Bankrupt cryptocurrency exchange FTX has sued former employees of an affiliate in Hong Kong for allegedly preferentially or fraudulently transferring assets, in an attempt to recover assets worth about $157.3 million, a court filing showed.
FTX said in a Thursday filing that Michael Burgess, Kevin Nguyen, Darren Wong and Matthew Burgess — former employees at Salameda, a Hong Kong-based FTX affiliate controlled by Sam Bankman-Fried — along with Lesley Burgess and two other FTX-related firms had preferentially or fraudulently withdrew assets from FTX prior to the bankruptcy proceedings.
The filing added that during the 90-day period before FTX filed for Chapter 11 bankruptcy protection in November, the defendants “collectively received the benefit of withdrawals from their FTX.com and FTX US accounts of the digital assets and fiat currency.”
“Based on pricing as of August 31, 2023, those assets are collectively valued at approximately $157.3 million,” the filing said.
FTX continued that the vast majority of these assets — more than $123 million based on August 31, 2023 pricing — were withdrawn on or after November 7, including over $73 million allegedly fraudulently transferred to Michael Burgess.
“As part of this scheme, Defendant Matthew Burgess, a then-current FTX Group employee, enlisted other FTX Group employees to ‘push out’ certain pending withdrawal requests from one of Michael Burgess’s FTX US exchange accounts, while misrepresenting the account to be his own,” the filing alleged.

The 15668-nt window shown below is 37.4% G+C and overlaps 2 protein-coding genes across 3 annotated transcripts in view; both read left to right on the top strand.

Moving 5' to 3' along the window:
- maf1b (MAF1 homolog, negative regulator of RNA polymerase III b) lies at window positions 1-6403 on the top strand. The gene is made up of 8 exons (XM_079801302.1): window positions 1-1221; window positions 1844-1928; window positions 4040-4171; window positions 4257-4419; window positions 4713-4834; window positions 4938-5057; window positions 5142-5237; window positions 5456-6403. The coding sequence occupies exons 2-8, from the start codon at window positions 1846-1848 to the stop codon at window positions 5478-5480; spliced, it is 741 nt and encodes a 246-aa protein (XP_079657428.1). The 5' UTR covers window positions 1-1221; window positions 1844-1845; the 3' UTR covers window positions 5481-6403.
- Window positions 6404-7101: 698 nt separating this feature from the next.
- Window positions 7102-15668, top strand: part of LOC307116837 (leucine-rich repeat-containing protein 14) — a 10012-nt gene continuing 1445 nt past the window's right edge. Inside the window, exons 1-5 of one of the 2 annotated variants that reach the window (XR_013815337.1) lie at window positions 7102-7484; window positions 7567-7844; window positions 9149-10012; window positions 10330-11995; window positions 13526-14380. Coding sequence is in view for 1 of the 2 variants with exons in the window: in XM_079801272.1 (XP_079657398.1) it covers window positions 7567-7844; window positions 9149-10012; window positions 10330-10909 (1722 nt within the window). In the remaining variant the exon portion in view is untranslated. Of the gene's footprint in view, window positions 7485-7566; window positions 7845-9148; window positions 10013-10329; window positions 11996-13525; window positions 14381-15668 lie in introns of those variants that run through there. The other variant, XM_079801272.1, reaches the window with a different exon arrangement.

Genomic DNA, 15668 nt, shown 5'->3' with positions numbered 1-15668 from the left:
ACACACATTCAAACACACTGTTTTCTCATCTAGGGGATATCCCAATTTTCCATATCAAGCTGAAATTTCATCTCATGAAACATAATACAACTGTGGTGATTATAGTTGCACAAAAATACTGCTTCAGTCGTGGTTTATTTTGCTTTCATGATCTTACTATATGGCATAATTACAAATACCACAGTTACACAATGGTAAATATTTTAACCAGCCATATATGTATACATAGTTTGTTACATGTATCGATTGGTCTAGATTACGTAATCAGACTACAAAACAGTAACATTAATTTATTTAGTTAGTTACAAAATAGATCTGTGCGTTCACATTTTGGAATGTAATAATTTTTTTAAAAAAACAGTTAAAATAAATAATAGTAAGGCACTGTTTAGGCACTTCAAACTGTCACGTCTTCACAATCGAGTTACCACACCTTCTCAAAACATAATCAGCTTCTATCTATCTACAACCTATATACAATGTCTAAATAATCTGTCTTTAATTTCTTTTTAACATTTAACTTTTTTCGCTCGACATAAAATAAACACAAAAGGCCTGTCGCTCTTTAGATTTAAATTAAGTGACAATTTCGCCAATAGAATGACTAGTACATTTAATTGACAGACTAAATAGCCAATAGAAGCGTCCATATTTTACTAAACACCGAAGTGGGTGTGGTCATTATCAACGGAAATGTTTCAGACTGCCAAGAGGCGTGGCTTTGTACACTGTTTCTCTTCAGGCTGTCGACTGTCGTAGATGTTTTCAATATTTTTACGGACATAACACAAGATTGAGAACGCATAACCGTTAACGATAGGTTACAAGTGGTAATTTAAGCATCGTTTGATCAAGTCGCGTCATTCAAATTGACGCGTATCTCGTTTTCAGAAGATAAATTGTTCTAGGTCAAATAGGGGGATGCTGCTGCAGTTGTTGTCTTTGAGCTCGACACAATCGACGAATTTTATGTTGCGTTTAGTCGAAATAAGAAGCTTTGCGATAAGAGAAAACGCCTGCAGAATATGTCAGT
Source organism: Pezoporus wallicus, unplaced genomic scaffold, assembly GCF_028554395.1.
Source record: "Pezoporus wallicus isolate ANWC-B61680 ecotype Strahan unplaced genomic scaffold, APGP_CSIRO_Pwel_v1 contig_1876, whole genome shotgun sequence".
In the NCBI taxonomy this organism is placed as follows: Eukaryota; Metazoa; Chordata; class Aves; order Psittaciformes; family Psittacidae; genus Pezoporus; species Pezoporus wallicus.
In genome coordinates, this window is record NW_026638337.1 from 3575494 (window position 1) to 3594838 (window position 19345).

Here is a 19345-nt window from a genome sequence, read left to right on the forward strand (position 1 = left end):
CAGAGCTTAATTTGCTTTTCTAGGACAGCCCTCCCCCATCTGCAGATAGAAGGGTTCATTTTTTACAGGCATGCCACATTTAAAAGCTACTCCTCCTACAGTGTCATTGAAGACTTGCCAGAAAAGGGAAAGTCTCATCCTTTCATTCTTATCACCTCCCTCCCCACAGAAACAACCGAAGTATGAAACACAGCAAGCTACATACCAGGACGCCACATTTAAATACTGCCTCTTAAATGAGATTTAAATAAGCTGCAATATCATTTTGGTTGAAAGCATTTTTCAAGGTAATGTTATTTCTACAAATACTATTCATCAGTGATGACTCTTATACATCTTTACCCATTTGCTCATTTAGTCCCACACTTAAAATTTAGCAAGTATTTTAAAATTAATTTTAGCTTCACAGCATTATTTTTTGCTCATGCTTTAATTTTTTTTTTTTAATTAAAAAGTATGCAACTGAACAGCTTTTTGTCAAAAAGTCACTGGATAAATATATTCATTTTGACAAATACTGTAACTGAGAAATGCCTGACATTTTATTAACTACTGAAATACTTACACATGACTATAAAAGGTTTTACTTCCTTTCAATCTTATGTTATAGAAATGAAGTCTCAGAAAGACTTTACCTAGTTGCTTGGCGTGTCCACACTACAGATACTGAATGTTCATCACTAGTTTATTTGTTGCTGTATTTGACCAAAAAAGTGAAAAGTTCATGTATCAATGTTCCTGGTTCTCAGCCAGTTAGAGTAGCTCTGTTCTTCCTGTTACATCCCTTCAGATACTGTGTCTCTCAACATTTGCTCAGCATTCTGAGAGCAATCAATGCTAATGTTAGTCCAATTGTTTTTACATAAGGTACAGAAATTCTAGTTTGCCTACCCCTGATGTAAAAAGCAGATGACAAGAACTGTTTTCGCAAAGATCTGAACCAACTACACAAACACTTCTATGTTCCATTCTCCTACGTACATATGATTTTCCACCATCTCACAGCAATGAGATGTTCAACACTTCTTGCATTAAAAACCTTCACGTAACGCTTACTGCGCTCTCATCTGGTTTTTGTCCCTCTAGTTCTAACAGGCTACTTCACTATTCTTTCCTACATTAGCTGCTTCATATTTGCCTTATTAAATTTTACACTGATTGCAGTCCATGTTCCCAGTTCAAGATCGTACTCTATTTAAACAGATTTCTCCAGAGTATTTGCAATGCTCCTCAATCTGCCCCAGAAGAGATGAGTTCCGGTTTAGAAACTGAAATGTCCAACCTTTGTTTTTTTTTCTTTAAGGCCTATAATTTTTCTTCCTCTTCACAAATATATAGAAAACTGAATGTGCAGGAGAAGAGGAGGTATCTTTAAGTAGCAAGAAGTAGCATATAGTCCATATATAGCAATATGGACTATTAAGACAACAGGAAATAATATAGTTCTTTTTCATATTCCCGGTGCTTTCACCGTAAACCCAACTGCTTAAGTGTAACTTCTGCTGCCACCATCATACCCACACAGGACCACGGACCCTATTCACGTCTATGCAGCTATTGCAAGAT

Lesley Burgess, Michael Burgess' and Matthew Burgess’ mother, also benefited from the connections and successfully withdrew assets “just hours before the FTX.com exchange halted withdrawals on November 8, 2022,” the filing said.
More complaints to recover funds
FTX also sued the parents of FTX founder Sam Bankman-Fried — Joseph Bankman and Barbara Fried — on Monday, aiming to recover millions of dollars in “fraudulently transferred and misappropriated funds.”
The Monday court filing showed that Bankman and Fried, both Stanford Law School professors, allegedly “exploited their access and influence” within FTX to enrich themselves by millions of dollars.
“From November 2021 to May 2022, Bankman led the charge in directing FTX Group donations of more than $5.5 million to his employer, Stanford University,” a Monday court filing said.
Stanford University said this week that it plans to return the “gifts” worth millions of dollars it received from FTX, according to a Bloomberg report.
Disclaimer: The former CEO and majority shareholder of The Block has disclosed a series of loans from former FTX and Alameda founder Sam Bankman-Fried.
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